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dcyphr | Cytokine release syndrome in severe COVID-19

Contents

Background 

    Severe acute respiratory syndrome-coronavirus-2 SARS-CoV-2 was declared to have emerged from Wuhan china in December 2019. SARS-CoV-2 is the third coronavirus to have caused respiratory illness in humans. Coronavirus disease 2019 (COVID-19) was recognized as a global pandemic in March 2020 and has had an deleterious effect on the economy and global health. 20% of COVID-19 cases experience pneumonia and fever which cause acute respiratory distress syndrome (ARDS). This is similar to the cytokine release syndrome (CRS) that induced (ARDS) and secondary hemophagocytic lymphocytosis (sHLH) that was observed in SARS-Cov, MERS-CoV, and leukemia patients receiving engineering T-Cells. These past experiences have shown that treatment of inflammation is important in reduction and infection severity. Thus, mediations like tocilizumab have become of recent importance. 

    SARS-CoV-2 is a betacoronavirus that is most closely related to SARS-Cov. Both viruses use angiotensin-converting enzyme-related carboxypeptidase (ACE2) receptor to gain entry into the cell. This receptor is mainly produced in the cardiopulmonary tissues and hematopoietic cells such as monocytes and macrophages. Low white blood cell count correlates with SARS-CoV-2 infection severity. However, low white blood cell counts are not unique to COVID-19 as it was seen with H1N1 infection. 

    Cytokine release syndrome (CRS) was a major cause of death in the SARS-CoV and MERS-CoV infections. Elevated levels of proinflammatory marker cytokine interleukin-6 (IL-6) and other biomarkers are indicative of severe MERS-CoV infections. Similarly, (CRS) is common in patients with COVID-19 infection. Higher levels of (IL-6) are associated with the development of acute respiratory distress failure (ARDS) and poor clinical outcomes. (IL-6) promotes the production of the protein C-reactive protein (CRP) which is a marker of severe betacoronavirus infection. 

    Infection of the body's monocytes, macrophages, and dendritic cells will result in activation. This will cause a secretion in (IL-6) and other inflammatory cytokines. (IL-6) can signal through two main pathways cis and trans.


CIS signaling pathway 

 In cis signaling (IL-6) will bind to membrane-bound (IL-6) receptor (mIL-6R) in a complex with gp130. Later the signaling pathway is mediated by JAKs (Janus kinases) and STAT3 (signal transducer and activator of transcription 3). The membrane bound gp130 receptor is produced throughout the body, but mIL-6R is restricted to immune cells. This activation of the cis pathway results an activation of the adaptive immune system (T and B cells) and the innate immune system (Neutrophils, macrophages, and natural killer [NK] cells). The activation of these pathways will result in CRS.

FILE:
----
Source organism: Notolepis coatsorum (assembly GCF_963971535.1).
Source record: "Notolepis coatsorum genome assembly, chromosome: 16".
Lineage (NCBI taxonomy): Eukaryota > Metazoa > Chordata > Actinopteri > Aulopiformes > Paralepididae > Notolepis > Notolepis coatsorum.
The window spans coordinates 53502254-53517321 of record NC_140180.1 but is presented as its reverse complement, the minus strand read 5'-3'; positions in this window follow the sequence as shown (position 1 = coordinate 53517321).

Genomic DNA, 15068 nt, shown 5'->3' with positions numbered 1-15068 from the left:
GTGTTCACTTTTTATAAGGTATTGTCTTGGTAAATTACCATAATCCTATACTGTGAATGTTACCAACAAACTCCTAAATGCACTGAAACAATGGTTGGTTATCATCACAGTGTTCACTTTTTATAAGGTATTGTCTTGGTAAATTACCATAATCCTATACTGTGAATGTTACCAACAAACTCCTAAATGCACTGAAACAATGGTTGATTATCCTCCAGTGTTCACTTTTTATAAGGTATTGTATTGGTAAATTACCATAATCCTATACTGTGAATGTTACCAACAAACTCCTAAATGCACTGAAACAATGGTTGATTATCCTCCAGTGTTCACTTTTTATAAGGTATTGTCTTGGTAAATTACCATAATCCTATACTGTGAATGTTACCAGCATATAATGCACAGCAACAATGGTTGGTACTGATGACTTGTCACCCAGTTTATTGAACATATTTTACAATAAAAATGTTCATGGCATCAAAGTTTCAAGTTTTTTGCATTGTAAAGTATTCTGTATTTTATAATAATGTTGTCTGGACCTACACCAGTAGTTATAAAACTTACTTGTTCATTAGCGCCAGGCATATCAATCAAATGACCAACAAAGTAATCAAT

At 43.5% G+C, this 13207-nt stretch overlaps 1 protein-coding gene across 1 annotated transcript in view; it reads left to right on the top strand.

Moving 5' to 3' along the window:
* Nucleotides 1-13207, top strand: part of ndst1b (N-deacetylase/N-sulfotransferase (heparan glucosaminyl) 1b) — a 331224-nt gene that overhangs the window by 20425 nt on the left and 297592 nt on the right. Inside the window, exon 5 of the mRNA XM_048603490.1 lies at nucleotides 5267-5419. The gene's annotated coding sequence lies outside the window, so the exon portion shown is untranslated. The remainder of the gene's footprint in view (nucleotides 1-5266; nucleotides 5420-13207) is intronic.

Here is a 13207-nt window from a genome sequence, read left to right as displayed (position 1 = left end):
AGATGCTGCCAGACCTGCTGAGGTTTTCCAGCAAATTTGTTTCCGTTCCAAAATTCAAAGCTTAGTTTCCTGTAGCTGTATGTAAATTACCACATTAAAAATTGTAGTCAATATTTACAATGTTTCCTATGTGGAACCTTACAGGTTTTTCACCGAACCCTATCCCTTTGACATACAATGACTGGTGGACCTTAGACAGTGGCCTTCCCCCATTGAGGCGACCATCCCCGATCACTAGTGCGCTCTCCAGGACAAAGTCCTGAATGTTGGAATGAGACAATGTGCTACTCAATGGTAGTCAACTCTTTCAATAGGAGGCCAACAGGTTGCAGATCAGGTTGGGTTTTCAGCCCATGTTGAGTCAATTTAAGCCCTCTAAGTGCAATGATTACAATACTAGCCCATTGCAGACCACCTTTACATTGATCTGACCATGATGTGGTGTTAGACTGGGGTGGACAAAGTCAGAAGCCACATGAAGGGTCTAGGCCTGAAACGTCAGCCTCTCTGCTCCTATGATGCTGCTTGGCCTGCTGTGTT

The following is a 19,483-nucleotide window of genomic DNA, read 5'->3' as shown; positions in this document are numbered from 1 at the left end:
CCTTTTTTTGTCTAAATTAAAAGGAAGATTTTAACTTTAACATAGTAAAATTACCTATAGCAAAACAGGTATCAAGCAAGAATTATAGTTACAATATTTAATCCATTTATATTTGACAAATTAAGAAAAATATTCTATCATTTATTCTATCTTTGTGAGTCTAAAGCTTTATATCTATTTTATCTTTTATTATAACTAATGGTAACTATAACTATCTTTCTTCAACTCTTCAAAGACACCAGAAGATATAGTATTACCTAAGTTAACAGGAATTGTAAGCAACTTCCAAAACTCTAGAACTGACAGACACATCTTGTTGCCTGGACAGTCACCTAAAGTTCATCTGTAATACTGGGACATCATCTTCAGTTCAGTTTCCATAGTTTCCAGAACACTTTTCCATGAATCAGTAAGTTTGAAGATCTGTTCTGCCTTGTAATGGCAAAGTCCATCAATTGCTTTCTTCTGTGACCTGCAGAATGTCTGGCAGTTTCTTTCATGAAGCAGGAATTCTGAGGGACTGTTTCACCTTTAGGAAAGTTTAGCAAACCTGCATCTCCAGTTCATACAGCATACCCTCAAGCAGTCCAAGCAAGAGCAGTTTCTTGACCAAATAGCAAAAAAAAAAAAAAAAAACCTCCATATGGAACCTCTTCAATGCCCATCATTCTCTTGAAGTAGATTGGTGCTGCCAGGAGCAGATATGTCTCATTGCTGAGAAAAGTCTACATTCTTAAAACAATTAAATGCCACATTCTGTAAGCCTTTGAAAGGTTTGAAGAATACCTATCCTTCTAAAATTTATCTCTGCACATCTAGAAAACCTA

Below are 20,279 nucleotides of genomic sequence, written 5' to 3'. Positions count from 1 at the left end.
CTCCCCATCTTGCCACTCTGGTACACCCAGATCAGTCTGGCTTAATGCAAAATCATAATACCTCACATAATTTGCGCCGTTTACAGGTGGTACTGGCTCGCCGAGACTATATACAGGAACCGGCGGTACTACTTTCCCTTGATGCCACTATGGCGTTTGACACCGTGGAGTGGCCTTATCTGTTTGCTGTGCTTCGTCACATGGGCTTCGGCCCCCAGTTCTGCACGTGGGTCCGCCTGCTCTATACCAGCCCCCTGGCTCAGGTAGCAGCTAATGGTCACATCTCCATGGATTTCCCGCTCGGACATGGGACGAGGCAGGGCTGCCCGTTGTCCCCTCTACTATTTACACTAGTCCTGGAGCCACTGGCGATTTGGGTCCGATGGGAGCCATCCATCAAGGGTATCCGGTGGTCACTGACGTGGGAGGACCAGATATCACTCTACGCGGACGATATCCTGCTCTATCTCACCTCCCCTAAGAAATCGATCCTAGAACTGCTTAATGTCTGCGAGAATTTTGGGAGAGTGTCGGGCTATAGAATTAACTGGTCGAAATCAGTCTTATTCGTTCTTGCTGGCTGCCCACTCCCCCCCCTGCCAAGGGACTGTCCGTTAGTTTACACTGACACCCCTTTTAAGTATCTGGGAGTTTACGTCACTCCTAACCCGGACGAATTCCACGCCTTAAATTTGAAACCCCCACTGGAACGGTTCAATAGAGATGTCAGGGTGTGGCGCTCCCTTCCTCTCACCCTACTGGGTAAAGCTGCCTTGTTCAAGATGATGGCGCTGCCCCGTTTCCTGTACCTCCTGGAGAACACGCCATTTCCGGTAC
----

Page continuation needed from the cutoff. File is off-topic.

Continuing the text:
Trans signaling pathway 

In trans signaling high levels of plasma IL-6 will bind to the soluble form of IL-6R (sIL-6R). This will form a complex with gp130 on potentially all cellular surfaces as gp130 is expressed everywhere. This results in a IL-6-sIL-6R-JAK-STAT3 complex that will activate downstream signaling in cells that do not express the mIL-6R receptor, specifically endothelial cells. This will result in a systematic “cytokine storm” from the resultant secretions of the endothelial cells. These activated cells secrete vascular endothelial growth factor (VEGF), monocyte chemoattractant protein-1 (MCP-1),  IL-8, and additional IL-6, and reduced E-cadherin expression on endothelial cells. VEGF and reduced E-cadherin work in conjunction to contribute to vascular permeability and leakage. This participates in hypotension and the pulmonary issues seen in acute respiratory distress failure (ARDS). 


Secondary hemophagocytic lymphohistiocytosis (sHLH) is a hyper inflammatory condition marked by CRS, low blood cell count, and multiorgan failure. This can be seen in leukemia patients receiving T-cell treatments or those with multiple viral infections. Similarly, higher levels of cytokines and ferritin are notable biomarkers. Cells that express CD163 are important as a source of ferritin. Therefore (sHLH) is also known as macrophage activation. Higher levels of ferritin and IL-6 was associated with patient death. 

    Patients receiving chimeric antigen receptor (CAR) T cell therapy can develop CRS and sHLH. The first patient to receive engineered T-cells to treat leukemia resulted in extreme inflammation in the form of developing CRS and sHLH. This led to ARDS with accompanied multiorgan failure and hypotension. There were incredibly high levels of IL-6 present so the researchers treated this patient with tocilizumab, and IL-6 antagonist. At the time it was used to treat rheumatic conditions. The patients recovered rapidly. 

    The efficacy of IL-6-IL-6R antagonists for CRS and sHLH treatment shows the role of IL-6 signaling in hyperinflammatory conditions. Therefore severe conditions of COVID-19 may benefit from IL-6 pathway dependent inhibition. A Chinese study of 21 patients using tocilizumab shows that fever reduced within the first day and the oxygen requirements of the patients decreased in 75% of participants. Early tests are promising, but additional research must be done on IL-6 or IL-6R antagonists. IL-6 inhibitors prevent both cis and trans pathways. However, IL-6R inhibitors prevent cis, trans, and trans presentation pathways. 

    Recently corticosteroids were used for SARS and MARS patients to reduce systemic inflammation. However, it resulted in delayed clearance of the virus and thus the WHO advises to avoid using corticosteroids on COVID-19 patients currently. Long term treatments of IL-6 inhibitors result in complications, but one or two doses are unlikely to cause issues. It is possible that IL-6 therapies could be used in future pandemics.